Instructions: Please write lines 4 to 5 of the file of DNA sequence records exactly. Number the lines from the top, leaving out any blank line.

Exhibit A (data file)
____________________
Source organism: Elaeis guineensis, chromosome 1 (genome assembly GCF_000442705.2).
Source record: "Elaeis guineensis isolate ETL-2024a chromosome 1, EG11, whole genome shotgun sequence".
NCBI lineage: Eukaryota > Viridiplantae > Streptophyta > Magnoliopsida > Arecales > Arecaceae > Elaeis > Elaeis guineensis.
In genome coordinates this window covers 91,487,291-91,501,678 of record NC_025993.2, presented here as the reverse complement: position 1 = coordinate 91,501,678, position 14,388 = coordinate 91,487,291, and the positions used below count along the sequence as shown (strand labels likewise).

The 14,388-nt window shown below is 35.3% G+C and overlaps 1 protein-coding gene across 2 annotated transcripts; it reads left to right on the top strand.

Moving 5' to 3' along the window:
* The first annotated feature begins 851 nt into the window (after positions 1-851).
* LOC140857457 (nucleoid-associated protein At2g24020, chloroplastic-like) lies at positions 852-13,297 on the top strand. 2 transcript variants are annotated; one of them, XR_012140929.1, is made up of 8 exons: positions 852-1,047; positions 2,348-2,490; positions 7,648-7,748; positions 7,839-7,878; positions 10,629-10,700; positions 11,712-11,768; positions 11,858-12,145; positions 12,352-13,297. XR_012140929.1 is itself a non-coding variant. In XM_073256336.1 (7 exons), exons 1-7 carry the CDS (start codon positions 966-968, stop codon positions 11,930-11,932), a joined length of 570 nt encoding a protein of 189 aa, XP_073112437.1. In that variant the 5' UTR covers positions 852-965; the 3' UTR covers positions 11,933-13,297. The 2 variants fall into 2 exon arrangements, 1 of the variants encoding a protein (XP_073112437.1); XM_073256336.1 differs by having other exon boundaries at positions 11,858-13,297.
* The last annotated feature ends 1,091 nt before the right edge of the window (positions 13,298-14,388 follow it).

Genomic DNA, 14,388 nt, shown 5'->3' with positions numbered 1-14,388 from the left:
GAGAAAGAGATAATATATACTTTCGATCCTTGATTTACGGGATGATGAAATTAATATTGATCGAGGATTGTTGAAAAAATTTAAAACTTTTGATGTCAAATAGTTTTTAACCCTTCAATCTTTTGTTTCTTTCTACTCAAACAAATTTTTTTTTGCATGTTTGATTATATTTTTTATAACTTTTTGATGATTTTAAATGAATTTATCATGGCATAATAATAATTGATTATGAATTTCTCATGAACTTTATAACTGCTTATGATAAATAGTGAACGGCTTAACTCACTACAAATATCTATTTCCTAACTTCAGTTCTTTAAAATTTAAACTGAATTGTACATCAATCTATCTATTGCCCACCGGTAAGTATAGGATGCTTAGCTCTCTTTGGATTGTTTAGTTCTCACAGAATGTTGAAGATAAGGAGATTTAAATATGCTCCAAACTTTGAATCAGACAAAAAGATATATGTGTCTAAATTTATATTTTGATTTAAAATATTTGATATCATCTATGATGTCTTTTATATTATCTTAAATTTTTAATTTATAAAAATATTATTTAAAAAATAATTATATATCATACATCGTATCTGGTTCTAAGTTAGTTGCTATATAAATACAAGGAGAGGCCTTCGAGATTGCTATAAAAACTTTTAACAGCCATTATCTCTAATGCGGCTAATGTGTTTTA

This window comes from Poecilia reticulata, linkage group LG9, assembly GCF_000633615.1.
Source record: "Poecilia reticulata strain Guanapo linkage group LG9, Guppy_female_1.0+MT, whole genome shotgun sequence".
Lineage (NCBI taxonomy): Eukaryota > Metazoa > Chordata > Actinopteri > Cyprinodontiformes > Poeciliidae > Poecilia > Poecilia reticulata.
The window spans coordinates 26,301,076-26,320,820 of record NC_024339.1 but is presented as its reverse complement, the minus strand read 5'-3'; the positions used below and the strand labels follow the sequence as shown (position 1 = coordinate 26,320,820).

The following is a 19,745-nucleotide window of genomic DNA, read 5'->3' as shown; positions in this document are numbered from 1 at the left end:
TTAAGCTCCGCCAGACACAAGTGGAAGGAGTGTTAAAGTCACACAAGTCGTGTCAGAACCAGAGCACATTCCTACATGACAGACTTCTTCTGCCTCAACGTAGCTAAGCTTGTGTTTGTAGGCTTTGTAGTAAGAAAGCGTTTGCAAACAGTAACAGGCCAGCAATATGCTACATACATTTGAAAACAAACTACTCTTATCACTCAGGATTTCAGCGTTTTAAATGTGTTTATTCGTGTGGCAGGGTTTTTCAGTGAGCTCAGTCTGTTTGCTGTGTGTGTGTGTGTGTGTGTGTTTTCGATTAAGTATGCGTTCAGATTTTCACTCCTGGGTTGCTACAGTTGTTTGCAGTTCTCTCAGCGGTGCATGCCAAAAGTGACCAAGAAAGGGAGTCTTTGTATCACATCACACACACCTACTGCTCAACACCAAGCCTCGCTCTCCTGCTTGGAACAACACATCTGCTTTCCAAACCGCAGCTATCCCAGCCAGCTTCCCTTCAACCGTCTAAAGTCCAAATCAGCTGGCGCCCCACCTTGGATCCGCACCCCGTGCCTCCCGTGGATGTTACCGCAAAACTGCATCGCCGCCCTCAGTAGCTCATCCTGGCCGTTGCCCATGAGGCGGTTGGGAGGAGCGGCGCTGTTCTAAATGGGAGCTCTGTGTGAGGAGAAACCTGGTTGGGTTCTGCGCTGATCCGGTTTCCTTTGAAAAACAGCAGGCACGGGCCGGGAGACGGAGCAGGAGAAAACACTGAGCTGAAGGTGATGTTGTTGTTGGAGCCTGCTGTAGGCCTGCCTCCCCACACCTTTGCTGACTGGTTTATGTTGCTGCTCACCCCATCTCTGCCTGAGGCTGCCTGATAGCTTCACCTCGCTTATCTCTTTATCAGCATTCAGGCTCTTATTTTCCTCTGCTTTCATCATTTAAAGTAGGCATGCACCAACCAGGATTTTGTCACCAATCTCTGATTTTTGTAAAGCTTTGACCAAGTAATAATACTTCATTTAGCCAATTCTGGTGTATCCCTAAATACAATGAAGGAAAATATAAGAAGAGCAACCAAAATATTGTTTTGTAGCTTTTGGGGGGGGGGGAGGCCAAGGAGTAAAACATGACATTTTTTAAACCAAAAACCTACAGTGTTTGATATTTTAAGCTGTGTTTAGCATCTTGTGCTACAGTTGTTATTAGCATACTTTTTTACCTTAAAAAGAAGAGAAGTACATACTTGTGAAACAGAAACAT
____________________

In genome coordinates this window covers 91,487,291-91,501,678 of record NC_025993.2, presented here as the reverse complement: position 1 = coordinate 91,501,678, position 14,388 = coordinate 91,487,291, and the positions used below count along the sequence as shown (strand labels likewise).

The 14,388-nt window shown below is 35.3% G+C and overlaps 1 protein-coding gene across 2 annotated transcripts; it reads left to right on the top strand.